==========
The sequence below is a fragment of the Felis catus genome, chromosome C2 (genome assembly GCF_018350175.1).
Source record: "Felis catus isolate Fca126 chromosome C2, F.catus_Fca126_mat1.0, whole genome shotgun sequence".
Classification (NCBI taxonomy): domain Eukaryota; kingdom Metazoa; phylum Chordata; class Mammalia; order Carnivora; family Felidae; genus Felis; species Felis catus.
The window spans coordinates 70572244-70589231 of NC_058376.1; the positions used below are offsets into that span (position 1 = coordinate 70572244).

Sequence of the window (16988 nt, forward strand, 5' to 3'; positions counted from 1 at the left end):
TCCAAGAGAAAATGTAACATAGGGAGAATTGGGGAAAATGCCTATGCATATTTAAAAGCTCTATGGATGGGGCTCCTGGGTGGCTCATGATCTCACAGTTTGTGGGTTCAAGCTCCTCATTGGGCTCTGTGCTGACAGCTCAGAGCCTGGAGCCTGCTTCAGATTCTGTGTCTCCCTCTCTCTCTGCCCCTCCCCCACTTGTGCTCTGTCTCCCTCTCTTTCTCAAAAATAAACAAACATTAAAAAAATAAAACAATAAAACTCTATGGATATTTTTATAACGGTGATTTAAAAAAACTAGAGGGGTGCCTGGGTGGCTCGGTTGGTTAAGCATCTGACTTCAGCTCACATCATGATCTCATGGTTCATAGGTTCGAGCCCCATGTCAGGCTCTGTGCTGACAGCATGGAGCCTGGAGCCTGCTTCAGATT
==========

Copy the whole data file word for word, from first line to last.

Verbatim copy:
The sequence below is a fragment of the Felis catus genome, chromosome C2 (genome assembly GCF_018350175.1).
Source record: "Felis catus isolate Fca126 chromosome C2, F.catus_Fca126_mat1.0, whole genome shotgun sequence".
Classification (NCBI taxonomy): domain Eukaryota; kingdom Metazoa; phylum Chordata; class Mammalia; order Carnivora; family Felidae; genus Felis; species Felis catus.
The window spans coordinates 70572244-70589231 of NC_058376.1; the positions used below are offsets into that span (position 1 = coordinate 70572244).

Sequence of the window (16988 nt, forward strand, 5' to 3'; positions counted from 1 at the left end):
TCCAAGAGAAAATGTAACATAGGGAGAATTGGGGAAAATGCCTATGCATATTTAAAAGCTCTATGGATGGGGCTCCTGGGTGGCTCATGATCTCACAGTTTGTGGGTTCAAGCTCCTCATTGGGCTCTGTGCTGACAGCTCAGAGCCTGGAGCCTGCTTCAGATTCTGTGTCTCCCTCTCTCTCTGCCCCTCCCCCACTTGTGCTCTGTCTCCCTCTCTTTCTCAAAAATAAACAAACATTAAAAAAATAAAACAATAAAACTCTATGGATATTTTTATAACGGTGATTTAAAAAAACTAGAGGGGTGCCTGGGTGGCTCGGTTGGTTAAGCATCTGACTTCAGCTCACATCATGATCTCATGGTTCATAGGTTCGAGCCCCATGTCAGGCTCTGTGCTGACAGCATGGAGCCTGGAGCCTGCTTCAGATT